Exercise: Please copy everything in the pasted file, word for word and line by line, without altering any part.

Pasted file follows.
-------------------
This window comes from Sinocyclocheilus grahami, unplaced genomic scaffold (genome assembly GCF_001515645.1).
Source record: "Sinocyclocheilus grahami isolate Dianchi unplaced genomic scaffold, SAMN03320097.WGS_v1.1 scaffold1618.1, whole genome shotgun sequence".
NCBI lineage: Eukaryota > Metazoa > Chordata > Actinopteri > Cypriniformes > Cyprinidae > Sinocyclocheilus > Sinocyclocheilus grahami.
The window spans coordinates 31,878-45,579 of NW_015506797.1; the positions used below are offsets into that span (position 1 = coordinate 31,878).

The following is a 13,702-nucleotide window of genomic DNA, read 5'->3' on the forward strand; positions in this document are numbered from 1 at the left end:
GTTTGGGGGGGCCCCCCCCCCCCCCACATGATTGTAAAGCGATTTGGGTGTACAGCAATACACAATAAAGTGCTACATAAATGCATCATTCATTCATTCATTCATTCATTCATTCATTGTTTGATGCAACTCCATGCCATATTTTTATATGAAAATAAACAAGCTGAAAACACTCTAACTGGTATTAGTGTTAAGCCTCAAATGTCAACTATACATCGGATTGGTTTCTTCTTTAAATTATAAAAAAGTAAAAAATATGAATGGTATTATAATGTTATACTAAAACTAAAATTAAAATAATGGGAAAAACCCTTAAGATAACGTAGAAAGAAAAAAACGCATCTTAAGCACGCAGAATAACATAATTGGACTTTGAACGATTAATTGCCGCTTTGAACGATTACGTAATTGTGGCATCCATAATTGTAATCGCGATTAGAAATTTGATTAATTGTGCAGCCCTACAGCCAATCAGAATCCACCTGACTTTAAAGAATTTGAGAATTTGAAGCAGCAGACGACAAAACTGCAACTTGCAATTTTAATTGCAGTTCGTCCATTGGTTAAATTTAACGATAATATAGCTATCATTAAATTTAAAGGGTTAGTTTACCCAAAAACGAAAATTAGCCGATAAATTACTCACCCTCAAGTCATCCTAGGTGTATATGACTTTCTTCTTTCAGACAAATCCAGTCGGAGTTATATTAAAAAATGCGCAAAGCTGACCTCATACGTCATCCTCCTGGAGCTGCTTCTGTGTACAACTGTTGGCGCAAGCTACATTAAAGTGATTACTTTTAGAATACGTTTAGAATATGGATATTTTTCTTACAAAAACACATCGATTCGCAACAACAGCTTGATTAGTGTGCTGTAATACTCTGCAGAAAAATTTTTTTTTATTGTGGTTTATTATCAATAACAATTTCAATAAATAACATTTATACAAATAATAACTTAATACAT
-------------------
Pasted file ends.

This window comes from Sinocyclocheilus grahami, unplaced genomic scaffold (genome assembly GCF_001515645.1).
Source record: "Sinocyclocheilus grahami isolate Dianchi unplaced genomic scaffold, SAMN03320097.WGS_v1.1 scaffold1618.1, whole genome shotgun sequence".
NCBI lineage: Eukaryota > Metazoa > Chordata > Actinopteri > Cypriniformes > Cyprinidae > Sinocyclocheilus > Sinocyclocheilus grahami.
The window spans coordinates 31,878-45,579 of NW_015506797.1; the positions used below are offsets into that span (position 1 = coordinate 31,878).

The following is a 13,702-nucleotide window of genomic DNA, read 5'->3' on the forward strand; positions in this document are numbered from 1 at the left end:
GTTTGGGGGGGCCCCCCCCCCCCCCACATGATTGTAAAGCGATTTGGGTGTACAGCAATACACAATAAAGTGCTACATAAATGCATCATTCATTCATTCATTCATTCATTCATTCATTGTTTGATGCAACTCCATGCCATATTTTTATATGAAAATAAACAAGCTGAAAACACTCTAACTGGTATTAGTGTTAAGCCTCAAATGTCAACTATACATCGGATTGGTTTCTTCTTTAAATTATAAAAAAGTAAAAAATATGAATGGTATTATAATGTTATACTAAAACTAAAATTAAAATAATGGGAAAAACCCTTAAGATAACGTAGAAAGAAAAAAACGCATCTTAAGCACGCAGAATAACATAATTGGACTTTGAACGATTAATTGCCGCTTTGAACGATTACGTAATTGTGGCATCCATAATTGTAATCGCGATTAGAAATTTGATTAATTGTGCAGCCCTACAGCCAATCAGAATCCACCTGACTTTAAAGAATTTGAGAATTTGAAGCAGCAGACGACAAAACTGCAACTTGCAATTTTAATTGCAGTTCGTCCATTGGTTAAATTTAACGATAATATAGCTATCATTAAATTTAAAGGGTTAGTTTACCCAAAAACGAAAATTAGCCGATAAATTACTCACCCTCAAGTCATCCTAGGTGTATATGACTTTCTTCTTTCAGACAAATCCAGTCGGAGTTATATTAAAAAATGCGCAAAGCTGACCTCATACGTCATCCTCCTGGAGCTGCTTCTGTGTACAACTGTTGGCGCAAGCTACATTAAAGTGATTACTTTTAGAATACGTTTAGAATATGGATATTTTTCTTACAAAAACACATCGATTCGCAACAACAGCTTGATTAGTGTGCTGTAATACTCTGCAGAAAAATTTTTTTTTATTGTGGTTTATTATCAATAACAATTTCAATAAATAACATTTATACAAATAATAACTTAATACAT